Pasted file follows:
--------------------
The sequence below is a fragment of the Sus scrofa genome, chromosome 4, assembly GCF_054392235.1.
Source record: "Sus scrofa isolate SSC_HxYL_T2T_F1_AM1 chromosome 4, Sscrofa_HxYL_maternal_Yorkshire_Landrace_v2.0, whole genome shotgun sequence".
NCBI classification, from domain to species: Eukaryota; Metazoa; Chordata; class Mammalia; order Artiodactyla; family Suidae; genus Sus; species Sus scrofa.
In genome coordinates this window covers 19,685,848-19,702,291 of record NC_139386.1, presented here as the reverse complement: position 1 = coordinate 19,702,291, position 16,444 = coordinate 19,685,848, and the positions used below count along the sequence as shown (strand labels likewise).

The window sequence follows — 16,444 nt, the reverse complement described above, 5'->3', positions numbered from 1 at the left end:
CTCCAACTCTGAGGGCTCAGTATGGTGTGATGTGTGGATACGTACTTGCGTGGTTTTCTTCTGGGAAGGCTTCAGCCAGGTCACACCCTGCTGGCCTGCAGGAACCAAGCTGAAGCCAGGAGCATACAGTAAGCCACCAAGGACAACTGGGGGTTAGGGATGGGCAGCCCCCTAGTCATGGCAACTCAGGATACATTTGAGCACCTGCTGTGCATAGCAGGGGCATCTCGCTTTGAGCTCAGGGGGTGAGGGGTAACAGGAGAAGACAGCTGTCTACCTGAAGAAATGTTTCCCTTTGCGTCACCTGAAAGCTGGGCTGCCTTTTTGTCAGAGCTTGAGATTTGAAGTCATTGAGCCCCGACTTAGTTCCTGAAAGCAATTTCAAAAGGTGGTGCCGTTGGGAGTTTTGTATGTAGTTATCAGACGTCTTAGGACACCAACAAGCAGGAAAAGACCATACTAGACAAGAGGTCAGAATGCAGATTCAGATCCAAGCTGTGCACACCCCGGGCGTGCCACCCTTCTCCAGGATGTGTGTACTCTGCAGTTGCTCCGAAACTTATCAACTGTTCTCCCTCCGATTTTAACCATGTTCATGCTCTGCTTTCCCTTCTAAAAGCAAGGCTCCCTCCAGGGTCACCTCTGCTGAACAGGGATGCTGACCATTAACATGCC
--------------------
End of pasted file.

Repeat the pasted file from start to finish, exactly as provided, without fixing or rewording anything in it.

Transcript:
The sequence below is a fragment of the Sus scrofa genome, chromosome 4, assembly GCF_054392235.1.
Source record: "Sus scrofa isolate SSC_HxYL_T2T_F1_AM1 chromosome 4, Sscrofa_HxYL_maternal_Yorkshire_Landrace_v2.0, whole genome shotgun sequence".
NCBI classification, from domain to species: Eukaryota; Metazoa; Chordata; class Mammalia; order Artiodactyla; family Suidae; genus Sus; species Sus scrofa.
In genome coordinates this window covers 19,685,848-19,702,291 of record NC_139386.1, presented here as the reverse complement: position 1 = coordinate 19,702,291, position 16,444 = coordinate 19,685,848, and the positions used below count along the sequence as shown (strand labels likewise).

The window sequence follows — 16,444 nt, the reverse complement described above, 5'->3', positions numbered from 1 at the left end:
CTCCAACTCTGAGGGCTCAGTATGGTGTGATGTGTGGATACGTACTTGCGTGGTTTTCTTCTGGGAAGGCTTCAGCCAGGTCACACCCTGCTGGCCTGCAGGAACCAAGCTGAAGCCAGGAGCATACAGTAAGCCACCAAGGACAACTGGGGGTTAGGGATGGGCAGCCCCCTAGTCATGGCAACTCAGGATACATTTGAGCACCTGCTGTGCATAGCAGGGGCATCTCGCTTTGAGCTCAGGGGGTGAGGGGTAACAGGAGAAGACAGCTGTCTACCTGAAGAAATGTTTCCCTTTGCGTCACCTGAAAGCTGGGCTGCCTTTTTGTCAGAGCTTGAGATTTGAAGTCATTGAGCCCCGACTTAGTTCCTGAAAGCAATTTCAAAAGGTGGTGCCGTTGGGAGTTTTGTATGTAGTTATCAGACGTCTTAGGACACCAACAAGCAGGAAAAGACCATACTAGACAAGAGGTCAGAATGCAGATTCAGATCCAAGCTGTGCACACCCCGGGCGTGCCACCCTTCTCCAGGATGTGTGTACTCTGCAGTTGCTCCGAAACTTATCAACTGTTCTCCCTCCGATTTTAACCATGTTCATGCTCTGCTTTCCCTTCTAAAAGCAAGGCTCCCTCCAGGGTCACCTCTGCTGAACAGGGATGCTGACCATTAACATGCC